The Logic and Metaphysics Workshop will meet on October 18th from 4:15-6:15 (NY time) via Zoom for a talk by Rohit Parikh (CUNY GC).
Title: States of Knowledge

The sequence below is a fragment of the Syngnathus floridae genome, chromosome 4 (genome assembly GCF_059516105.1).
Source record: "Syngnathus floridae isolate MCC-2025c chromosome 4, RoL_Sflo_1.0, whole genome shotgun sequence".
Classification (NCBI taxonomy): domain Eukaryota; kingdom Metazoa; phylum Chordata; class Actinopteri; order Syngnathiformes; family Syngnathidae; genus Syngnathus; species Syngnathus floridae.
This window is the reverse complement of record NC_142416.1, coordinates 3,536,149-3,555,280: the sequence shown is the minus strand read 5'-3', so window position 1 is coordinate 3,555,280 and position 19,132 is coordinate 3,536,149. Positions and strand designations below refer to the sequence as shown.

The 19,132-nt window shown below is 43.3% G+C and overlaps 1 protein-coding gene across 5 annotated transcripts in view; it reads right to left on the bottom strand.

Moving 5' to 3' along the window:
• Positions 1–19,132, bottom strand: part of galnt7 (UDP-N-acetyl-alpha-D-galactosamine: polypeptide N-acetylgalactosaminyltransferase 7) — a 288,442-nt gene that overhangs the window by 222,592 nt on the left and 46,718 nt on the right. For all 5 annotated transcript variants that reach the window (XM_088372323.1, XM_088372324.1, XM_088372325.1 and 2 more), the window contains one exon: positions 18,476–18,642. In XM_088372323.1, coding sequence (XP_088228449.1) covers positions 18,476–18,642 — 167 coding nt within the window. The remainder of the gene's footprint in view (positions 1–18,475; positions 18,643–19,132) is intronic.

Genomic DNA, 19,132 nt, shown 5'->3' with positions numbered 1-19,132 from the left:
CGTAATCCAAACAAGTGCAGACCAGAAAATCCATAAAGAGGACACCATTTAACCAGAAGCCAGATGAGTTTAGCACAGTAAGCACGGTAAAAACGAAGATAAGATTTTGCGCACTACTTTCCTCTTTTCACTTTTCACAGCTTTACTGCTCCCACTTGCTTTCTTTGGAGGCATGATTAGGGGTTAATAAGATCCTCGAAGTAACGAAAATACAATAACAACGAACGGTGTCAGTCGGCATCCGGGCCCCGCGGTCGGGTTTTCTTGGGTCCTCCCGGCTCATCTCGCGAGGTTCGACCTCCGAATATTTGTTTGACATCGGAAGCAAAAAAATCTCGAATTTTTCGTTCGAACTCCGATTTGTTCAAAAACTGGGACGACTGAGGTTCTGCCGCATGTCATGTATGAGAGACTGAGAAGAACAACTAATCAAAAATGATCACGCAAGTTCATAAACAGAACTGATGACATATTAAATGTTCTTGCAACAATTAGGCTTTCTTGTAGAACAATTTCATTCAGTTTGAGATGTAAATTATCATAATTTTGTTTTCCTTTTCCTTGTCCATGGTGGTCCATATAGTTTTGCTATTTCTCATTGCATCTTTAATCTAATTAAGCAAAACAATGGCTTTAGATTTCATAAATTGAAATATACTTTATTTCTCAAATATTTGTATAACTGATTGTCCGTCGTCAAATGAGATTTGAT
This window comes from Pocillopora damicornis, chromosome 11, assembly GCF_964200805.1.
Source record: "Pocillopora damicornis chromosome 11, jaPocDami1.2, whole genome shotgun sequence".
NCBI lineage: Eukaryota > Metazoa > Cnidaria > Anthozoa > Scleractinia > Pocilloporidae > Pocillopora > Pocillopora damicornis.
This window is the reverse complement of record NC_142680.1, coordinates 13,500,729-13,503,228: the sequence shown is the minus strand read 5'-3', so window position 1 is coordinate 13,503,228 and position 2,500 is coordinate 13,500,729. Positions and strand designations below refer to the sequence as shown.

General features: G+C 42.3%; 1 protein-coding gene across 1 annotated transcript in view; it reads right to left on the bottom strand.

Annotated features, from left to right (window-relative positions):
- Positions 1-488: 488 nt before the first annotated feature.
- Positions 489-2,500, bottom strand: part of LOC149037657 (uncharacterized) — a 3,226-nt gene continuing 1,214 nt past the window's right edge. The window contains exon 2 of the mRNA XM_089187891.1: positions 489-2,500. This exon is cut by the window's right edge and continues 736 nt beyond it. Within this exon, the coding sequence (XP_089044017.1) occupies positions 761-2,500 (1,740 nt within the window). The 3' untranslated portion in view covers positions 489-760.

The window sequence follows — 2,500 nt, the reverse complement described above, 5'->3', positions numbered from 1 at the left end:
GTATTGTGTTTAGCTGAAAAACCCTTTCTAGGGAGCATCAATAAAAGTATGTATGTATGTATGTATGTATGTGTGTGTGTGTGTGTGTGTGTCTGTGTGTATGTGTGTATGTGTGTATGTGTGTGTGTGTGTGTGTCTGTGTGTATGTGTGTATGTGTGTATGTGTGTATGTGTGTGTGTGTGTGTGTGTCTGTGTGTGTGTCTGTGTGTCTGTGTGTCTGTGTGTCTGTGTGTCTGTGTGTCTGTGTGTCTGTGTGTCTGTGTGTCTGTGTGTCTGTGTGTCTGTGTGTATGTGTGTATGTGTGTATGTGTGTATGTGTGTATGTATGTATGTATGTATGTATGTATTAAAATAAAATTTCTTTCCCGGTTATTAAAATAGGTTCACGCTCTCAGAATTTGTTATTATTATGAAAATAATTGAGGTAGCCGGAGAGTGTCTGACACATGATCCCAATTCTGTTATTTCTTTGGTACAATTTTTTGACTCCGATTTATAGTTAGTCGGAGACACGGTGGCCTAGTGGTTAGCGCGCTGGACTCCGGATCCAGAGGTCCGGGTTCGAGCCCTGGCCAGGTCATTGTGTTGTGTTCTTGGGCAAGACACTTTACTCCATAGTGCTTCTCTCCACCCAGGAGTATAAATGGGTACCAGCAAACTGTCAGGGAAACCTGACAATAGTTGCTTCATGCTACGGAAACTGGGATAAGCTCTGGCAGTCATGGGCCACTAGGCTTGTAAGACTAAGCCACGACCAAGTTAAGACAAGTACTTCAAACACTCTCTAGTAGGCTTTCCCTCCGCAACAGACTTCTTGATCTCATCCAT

Abstract: We know from long ago that among a group of people and given a true proposition P, various states of knowledge of P are possible. The lowest is when no one knows P and the highest is when P is common knowledge. The notion of common knowledge is usually attributed to David Lewis, but it was independently discovered by Schiffer. There are indications of it also in the doctoral dissertation of Robert Nozick. Aumann in his celebrated Agreeing to Disagree paper is generally thought to be the person to introduce it into game theory. But what are the intermediate states? It was shown by Pawel Krasucki and myself that there are only countably many and they correspond to what S. C. Kleene called regular sets. But different states of knowledge can cause different group actions. If you prefer restaurant A to B and so do I, and it is common knowledge, and we want to eat together, then we are likely to both go to A. But without that knowledge we might end up in B, or one in A and one in B. This was discussed by Thomas Schelling who also popularized the notion of focal points. Do different states of knowledge always lead to different group actions? Or can there be distinct states which cannot be distinguished through action? The question seems open. It obviously arises when we try to infer the states of knowledge of animals by witnessing their actions. We will discuss the old developments as well as some more recent ideas.